Our experiment will represent a common value election between two alternatives, A and B, where the best option for every voter (or experimental subject) will be the same, but where the alternative that best serves voters' interest will not be known to every voter. To determine voters' best alternative, an equally likely state of the world (also A or B) will be independently drawn. The electorate will be composed of 5 (human) subjects who must collectively choose an alternative, where the committee's decision will be made through a simple majority election, i.e. whichever color receives more votes will be the collective decision that is applied to everyone; ties will be broken by a fair coin toss. To represent the behavior of voters whose preferences are independent of the state of the world, we also consider two additional votes cast randomly by the computer, which we refer to as the partisan bias. The partisan bias will have three possible values that correspond to two votes for A, two votes for B, or one vote for each, A and B. Each of these events are equally likely. The partisan bias in our experiment will provide a hurdle that subjects must cross to achieve their best alternative. The state of the world and the level of the partisan bias will be randomly determined prior to subjects making voting decisions. Voters will not know the state of the world ex ante and will not be told what the correct decision is until after the collective decision has been made. Voters will have identical preferences that depend only on the group decision and the state of the world. If the collective decision matches the state of the world, then all participants will receive a high payoff of 110 experimental points, Otherwise, all participants will receive a low payoff of 10 experimental points. Before voting, some voters will be exogenously assigned as expert voters, and will be perfectly informed of the state of the world, which tells them which alternative best serves the common interest. In addition, an expert voter will also be told the value of the partisan bias. To determine whether a voter is assigned expertise, in each election the computer will generate a random INFORMATION NUMBER for each subject from a uniform distribution between 1 and 100 points. Subjects will become experts based on an exogenously assigned cutoff over INFORMATION NUMBERS that is symmetric, commonly known, and fixed in each treatment. If the computer randomly generates an INFORMATION NUMBER that is higher than the exogenously assigned threshold for each treatment, the subject will not be told the state of the world or the partisan bias (and is not charged the expertise fee). If the INFORMATION NUMBER is lower than the exogenously assigned threshold, then the state of the world and partisan bias is privately revealed. There is no cost for the information (political expertise). We administer expertise in this way because our method is relatively simple for subjects to understand and calculate the level of expertise. As a critical part of our design, expert voters do not know exactly about the number of how many voters are experts, but all the voters know the distribution of expert voters, and can form a posterior belief regarding the number of expert voters. After expertise has been administered, each subject will be asked to make a voting decision. We design a novel method to elicit an individual's willingness to vote that takes advantage of the Becker-Degroot-Marshak (BDM) mechanism. Once a subject reports her willingness to vote, the computer will independently generate a voting cost from a uniform distribution between 1 and 100. If a voter had reported a vote choice, and if her individual voting cost is lower than her reported willingness to vote, then the subject will pay the voting cost, and her vote is included in the collective decision. Instead, if a subject's individual voting cost is higher than her reported willingness to vote, then the subject's vote will not be counted toward the committee's decision and she will not be charged the cost of voting.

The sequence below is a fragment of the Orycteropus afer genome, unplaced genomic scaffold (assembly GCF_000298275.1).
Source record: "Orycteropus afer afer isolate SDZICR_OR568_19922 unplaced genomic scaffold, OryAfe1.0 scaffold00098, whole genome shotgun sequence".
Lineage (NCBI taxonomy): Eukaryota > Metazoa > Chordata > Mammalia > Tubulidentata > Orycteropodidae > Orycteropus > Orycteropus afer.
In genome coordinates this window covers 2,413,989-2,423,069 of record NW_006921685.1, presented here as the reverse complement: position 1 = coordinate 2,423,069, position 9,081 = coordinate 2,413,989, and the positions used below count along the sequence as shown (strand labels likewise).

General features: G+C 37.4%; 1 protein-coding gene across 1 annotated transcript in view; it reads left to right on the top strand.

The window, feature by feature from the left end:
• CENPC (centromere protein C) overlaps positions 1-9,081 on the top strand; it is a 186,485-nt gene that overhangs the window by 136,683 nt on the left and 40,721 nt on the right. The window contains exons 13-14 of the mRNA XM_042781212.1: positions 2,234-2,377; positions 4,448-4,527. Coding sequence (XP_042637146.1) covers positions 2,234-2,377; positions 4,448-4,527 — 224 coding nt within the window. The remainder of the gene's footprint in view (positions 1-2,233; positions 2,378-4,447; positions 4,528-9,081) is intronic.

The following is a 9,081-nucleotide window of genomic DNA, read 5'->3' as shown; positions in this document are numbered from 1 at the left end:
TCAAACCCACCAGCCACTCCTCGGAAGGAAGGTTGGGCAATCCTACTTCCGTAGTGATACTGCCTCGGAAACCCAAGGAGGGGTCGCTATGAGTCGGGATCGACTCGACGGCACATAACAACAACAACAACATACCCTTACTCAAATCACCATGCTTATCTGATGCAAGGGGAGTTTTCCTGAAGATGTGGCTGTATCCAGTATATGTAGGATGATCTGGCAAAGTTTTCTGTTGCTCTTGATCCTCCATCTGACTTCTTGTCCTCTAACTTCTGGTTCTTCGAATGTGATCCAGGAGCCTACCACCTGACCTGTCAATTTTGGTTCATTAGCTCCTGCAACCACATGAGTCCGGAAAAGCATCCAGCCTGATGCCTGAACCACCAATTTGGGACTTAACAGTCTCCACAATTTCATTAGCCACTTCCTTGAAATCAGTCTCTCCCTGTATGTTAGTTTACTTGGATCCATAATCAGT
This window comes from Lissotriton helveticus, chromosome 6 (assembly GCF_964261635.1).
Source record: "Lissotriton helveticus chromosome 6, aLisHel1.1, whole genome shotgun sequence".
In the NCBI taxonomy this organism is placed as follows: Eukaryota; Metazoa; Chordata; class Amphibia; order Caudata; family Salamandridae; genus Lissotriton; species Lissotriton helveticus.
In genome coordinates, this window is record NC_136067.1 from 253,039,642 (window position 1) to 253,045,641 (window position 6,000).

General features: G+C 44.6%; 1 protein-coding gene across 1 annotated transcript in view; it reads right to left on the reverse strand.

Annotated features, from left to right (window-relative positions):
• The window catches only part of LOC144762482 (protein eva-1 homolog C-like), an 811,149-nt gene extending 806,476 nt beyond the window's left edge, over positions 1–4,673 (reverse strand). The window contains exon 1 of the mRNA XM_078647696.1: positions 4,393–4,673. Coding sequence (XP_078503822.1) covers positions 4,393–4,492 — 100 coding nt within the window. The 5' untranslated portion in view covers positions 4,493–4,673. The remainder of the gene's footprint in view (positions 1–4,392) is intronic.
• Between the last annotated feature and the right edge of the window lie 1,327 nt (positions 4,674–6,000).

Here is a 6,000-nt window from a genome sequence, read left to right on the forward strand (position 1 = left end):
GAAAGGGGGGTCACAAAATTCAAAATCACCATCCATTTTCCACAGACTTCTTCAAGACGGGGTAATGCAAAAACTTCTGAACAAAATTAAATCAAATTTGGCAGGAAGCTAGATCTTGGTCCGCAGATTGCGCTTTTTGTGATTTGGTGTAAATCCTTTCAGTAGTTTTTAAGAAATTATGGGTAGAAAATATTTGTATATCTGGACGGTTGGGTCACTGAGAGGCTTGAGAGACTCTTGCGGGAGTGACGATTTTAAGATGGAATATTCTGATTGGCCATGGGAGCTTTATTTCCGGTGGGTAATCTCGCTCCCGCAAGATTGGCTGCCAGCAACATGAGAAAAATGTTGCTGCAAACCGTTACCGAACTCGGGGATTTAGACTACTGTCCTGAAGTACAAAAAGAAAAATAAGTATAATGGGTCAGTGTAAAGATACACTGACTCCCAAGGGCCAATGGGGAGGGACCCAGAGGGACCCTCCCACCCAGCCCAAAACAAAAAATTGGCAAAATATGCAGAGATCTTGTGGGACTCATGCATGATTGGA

Randomization Method
We will use undergraduate student subjects in our laboratory experiments. 120 subjects will be randomly recruited from a subject pool in which there are more than 3000 registered subjects. The recruited subjects will be randomly assigned to treatments and sessions.
Randomization Unit
Was the treatment clustered?
Experiment Characteristics
Sample size: planned number of clusters
120 subjects
Sample size: planned number of observations
3600 observations will be generated from 120 subjects playing voting games for 30 rounds
Sample size (or number of clusters) by treatment arms
60 subjects for High Expertise Treatment
60 subjects for Low Expertise Treatment
Minimum detectable effect size for main outcomes (accounting for sample design and clustering)
Supporting Documents and Materials

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IRB Name
Florida State University
IRB Approval Date
IRB Approval Number
Post Trial Information
Study Withdrawal
Is the intervention completed?
Is data collection complete?
Data Publication
Data Publication
Is public data available?
Program Files
Program Files
Reports, Papers & Other Materials
Relevant Paper(s)